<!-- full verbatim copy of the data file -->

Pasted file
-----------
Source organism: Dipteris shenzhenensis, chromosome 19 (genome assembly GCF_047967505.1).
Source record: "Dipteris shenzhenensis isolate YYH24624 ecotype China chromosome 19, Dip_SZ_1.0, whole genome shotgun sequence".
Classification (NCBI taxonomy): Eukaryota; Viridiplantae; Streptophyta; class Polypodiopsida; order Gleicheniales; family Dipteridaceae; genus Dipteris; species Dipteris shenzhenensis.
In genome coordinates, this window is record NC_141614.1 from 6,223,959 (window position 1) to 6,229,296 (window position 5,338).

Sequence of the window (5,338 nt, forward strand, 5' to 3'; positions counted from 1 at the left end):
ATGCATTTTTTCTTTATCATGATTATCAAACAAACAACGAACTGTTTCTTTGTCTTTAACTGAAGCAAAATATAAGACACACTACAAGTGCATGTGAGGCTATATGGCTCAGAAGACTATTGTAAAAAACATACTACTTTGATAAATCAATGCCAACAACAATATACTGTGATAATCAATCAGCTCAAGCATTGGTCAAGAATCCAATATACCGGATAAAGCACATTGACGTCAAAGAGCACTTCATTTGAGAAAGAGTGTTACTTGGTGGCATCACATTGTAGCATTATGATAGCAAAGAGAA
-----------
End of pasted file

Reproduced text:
Source organism: Dipteris shenzhenensis, chromosome 19 (genome assembly GCF_047967505.1).
Source record: "Dipteris shenzhenensis isolate YYH24624 ecotype China chromosome 19, Dip_SZ_1.0, whole genome shotgun sequence".
Classification (NCBI taxonomy): Eukaryota; Viridiplantae; Streptophyta; class Polypodiopsida; order Gleicheniales; family Dipteridaceae; genus Dipteris; species Dipteris shenzhenensis.
In genome coordinates, this window is record NC_141614.1 from 6,223,959 (window position 1) to 6,229,296 (window position 5,338).

Sequence of the window (5,338 nt, forward strand, 5' to 3'; positions counted from 1 at the left end):
ATGCATTTTTTCTTTATCATGATTATCAAACAAACAACGAACTGTTTCTTTGTCTTTAACTGAAGCAAAATATAAGACACACTACAAGTGCATGTGAGGCTATATGGCTCAGAAGACTATTGTAAAAAACATACTACTTTGATAAATCAATGCCAACAACAATATACTGTGATAATCAATCAGCTCAAGCATTGGTCAAGAATCCAATATACCGGATAAAGCACATTGACGTCAAAGAGCACTTCATTTGAGAAAGAGTGTTACTTGGTGGCATCACATTGTAGCATTATGATAGCAAAGAGAA